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Sen. McGuire: Alaska's budget, its oil, and its Permanent Fund

  • Author:
  • Updated: June 29, 2016
  • Published June 4, 2015

As the Legislature struggles with this year's budget, some Alaskans may assume lawmakers are not considering the overarching financial issue: a fiscal gap projected to continue for the next few years. I assure you this is not the case. That's why I am proposing a long-term solution to the state's vulnerability to volatile oil prices. As you know, oil accounts for over 90 percent of the state's unrestricted general fund.

In the early 2000s we faced a similar revenue shortfall, albeit smaller than this one. Then, low oil prices accounted for the gap. More than a decade later, we have a two-headed monster contributing to the gap: low oil prices and less oil in the Trans-Alaska Pipeline System.

The Legislature has cut almost $1 billion from the budget this year. We will continue to look for more efficiencies, but we cannot cut our way out of this. Several familiar ideas, like cuts, or new taxes and fees, have been discussed over the last six months to deal with the state's revenue decline.

But I would encourage Alaskans to think outside the box for new ways forward. What if Alaska was not dependent on a single source of revenue? What if the state's fiscal situation was dictated, in part, by nimble investments rather than the price of a single commodity? What if we allowed our vast cash reserves to work for us rather than sit in "rainy day" accounts?

Alaskans cannot control the price of oil. However, Alaskans -- whom I believe to be intelligent thoughtful visionaries -- can control where and what we invest in.

In April, I introduced Senate Bill 114. It won't completely get rid of a $3.9 billion deficit, but would result in cutting the deficit in half. SB 114 changes where the funds for the annual dividend come from and what funds are available for government services. It is not a raid on the Permanent Fund, and it would reduce the need for new taxes.

Currently, 25 percent of all royalties and rents from oil and gas and federal mineral revenue go into the Permanent Fund. According to the Department of Revenue's spring forecast, the total expected income from all royalties is just over $1.5 billion, which means about $380 million will go into the fund. The Public School Trust Fund receives 0.5 percent. That leaves 74.5 percent of all royalties, $1.12 billion in fiscal year 2016, to go to the general fund.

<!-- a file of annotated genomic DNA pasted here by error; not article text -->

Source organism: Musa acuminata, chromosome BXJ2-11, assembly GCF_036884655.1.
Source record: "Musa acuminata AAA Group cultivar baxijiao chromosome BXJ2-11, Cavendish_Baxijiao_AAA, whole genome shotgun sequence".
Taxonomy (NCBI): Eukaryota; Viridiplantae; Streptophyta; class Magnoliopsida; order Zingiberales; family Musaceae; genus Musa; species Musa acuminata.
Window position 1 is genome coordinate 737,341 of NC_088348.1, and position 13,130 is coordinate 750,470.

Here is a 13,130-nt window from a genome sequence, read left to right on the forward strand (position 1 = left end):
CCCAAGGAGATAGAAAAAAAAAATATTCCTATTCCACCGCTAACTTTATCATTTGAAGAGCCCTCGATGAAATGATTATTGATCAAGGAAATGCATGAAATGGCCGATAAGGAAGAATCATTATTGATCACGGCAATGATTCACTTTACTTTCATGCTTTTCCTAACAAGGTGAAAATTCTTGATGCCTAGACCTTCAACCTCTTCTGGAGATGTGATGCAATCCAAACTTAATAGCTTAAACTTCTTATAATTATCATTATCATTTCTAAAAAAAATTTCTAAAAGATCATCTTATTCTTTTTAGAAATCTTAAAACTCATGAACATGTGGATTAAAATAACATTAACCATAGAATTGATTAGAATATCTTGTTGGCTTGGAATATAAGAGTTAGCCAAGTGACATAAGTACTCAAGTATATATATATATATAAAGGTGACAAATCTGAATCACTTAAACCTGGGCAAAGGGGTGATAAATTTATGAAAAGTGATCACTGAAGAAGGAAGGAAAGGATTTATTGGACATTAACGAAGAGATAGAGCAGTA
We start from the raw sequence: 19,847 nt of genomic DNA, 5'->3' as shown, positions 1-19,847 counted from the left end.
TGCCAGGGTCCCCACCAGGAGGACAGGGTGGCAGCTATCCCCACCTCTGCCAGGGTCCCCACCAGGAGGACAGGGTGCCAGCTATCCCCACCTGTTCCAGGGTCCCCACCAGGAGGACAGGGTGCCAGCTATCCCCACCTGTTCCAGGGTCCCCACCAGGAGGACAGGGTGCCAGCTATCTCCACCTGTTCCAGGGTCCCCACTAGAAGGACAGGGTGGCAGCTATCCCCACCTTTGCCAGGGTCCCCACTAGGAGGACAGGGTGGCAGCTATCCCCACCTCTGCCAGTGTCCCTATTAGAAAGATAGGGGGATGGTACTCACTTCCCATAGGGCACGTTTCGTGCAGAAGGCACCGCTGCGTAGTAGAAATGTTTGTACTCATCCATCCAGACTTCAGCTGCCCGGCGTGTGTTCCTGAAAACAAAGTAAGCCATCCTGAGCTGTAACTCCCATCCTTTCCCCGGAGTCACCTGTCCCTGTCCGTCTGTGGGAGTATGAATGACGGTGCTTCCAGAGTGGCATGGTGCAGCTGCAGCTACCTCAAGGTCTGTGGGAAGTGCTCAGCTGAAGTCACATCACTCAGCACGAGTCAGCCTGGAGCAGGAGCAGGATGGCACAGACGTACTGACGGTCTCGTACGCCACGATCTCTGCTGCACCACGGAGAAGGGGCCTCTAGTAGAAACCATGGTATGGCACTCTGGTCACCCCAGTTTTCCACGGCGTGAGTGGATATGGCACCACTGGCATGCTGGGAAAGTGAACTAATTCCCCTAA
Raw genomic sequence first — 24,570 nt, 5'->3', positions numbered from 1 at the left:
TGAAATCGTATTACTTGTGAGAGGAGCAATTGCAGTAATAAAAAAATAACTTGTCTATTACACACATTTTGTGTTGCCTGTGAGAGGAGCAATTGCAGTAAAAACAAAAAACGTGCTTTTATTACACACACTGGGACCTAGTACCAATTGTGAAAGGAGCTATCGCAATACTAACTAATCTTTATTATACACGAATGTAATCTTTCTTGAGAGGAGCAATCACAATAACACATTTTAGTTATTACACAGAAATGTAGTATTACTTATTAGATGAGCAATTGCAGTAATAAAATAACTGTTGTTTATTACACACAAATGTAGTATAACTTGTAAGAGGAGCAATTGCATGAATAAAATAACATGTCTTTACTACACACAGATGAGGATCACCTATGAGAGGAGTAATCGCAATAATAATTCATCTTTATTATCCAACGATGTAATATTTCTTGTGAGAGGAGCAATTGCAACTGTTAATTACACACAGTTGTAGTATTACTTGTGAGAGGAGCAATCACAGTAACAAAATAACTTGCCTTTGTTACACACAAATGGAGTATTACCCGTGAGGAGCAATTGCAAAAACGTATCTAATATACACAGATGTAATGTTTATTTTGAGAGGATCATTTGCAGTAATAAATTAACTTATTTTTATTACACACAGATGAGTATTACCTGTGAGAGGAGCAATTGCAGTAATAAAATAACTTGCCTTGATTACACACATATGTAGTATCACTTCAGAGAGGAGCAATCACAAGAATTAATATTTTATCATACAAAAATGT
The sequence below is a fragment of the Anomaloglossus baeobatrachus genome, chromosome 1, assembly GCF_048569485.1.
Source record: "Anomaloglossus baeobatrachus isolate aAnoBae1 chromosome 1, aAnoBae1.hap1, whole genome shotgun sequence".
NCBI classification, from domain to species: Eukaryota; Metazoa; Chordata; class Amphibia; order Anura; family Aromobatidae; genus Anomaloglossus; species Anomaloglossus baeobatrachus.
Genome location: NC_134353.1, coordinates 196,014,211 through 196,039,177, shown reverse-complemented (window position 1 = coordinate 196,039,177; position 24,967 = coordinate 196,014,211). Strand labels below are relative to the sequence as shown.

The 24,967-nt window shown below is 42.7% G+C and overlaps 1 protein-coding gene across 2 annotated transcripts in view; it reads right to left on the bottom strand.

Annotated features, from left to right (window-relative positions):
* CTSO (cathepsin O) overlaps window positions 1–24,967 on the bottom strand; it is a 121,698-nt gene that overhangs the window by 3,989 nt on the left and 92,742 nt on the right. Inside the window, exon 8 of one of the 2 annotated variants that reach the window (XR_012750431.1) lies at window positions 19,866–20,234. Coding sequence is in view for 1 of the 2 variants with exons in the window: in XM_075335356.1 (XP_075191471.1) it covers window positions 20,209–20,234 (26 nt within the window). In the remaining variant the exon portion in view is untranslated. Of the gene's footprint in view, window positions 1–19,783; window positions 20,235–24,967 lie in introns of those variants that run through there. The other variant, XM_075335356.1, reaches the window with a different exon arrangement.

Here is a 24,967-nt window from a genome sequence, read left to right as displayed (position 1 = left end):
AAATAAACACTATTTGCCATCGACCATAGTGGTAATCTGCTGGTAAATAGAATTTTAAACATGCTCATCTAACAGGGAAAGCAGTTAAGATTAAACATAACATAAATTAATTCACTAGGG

Instead, SB 114 would utilize that 74.5 percent to pay the dividend. According to modeling done by the Legislative Finance Division based on last year's number of accepted applications, if the plan were in place today, each dividend would be about $1,700. The bill also stipulates that the dividend amount would not fall below $1,000 but would remain separate from the fund.

Instead of royalties, the general fund would utilize a portion of the Permanent Fund. Five percent of the value of the fund, based on a five-year rolling average, would be deposited into the general fund. The 5 percent idea is derived from a Percent of Market Value concept that has been floating around for several years. This 5 percent would go directly into the general fund and depending on the final formula, this would be a net increase of between $1.6 billion and $2.1 billion. Typical returns on the Permanent Fund's investments average more than 5 percent, so this formula should not diminish the overall value of the fund. The earnings above 5 percent and the 25 percent of royalties would ensure the fund continues to grow.

This bill does three things I think are important to all Alaskans: it protects the fund, ensures a dividend, and cuts the deficit in half. But it also empowers Alaskans to chart our own financial destiny. While oil and gas will continue to be vital to Alaska's economic future, I think it is time for our money to start working in smart ways for us.

In April, Alice Rogoff, owner and publisher of Alaska Dispatch News, published a commentary titled, "Alaska need not suffer; let's leverage our wealth to thrive." Her idea was to leverage Alaska's cash reserves to borrow against at low interest rates, while investing those borrowed funds to realize higher returns, thus creating a new revenue stream. While I agree that Alaska must start using our cash reserves to create "smart money," her plan needs some refinement. However, I applaud the idea. If done correctly, SB 114, together with the leveraging, could put Alaska on sound financial footing regardless of oil prices. Oil revenue then would be a bonus, not a necessity.

Both of these plans depend on investment returns from the market. Mechanisms such as five-year averages allow us to capitalize on bullish markets while protecting ourselves in a bear market. It is the nature of markets to fluctuate, just as it is the nature of a commodity price to fluctuate. The question we need to ask ourselves is: Which direction is preferable -- setting our own heading and making our own investment decisions, or having those decisions made for us?

This weekend, the governor will commence a fiscal policy discussion in Fairbanks where people will bring many ideas. I am excited to hear what Alaskans think as we create a new path forward. It is time for these conversations.

Sen. Lesil McGuire is a Republican who has served in the Alaska Legislature for the past 15 years representing South Anchorage.

The views expressed here are the writer's own and are not necessarily endorsed by Alaska Dispatch News, which welcomes a broad range of viewpoints. To submit a piece for consideration, email commentary(at)alaskadispatch.com.

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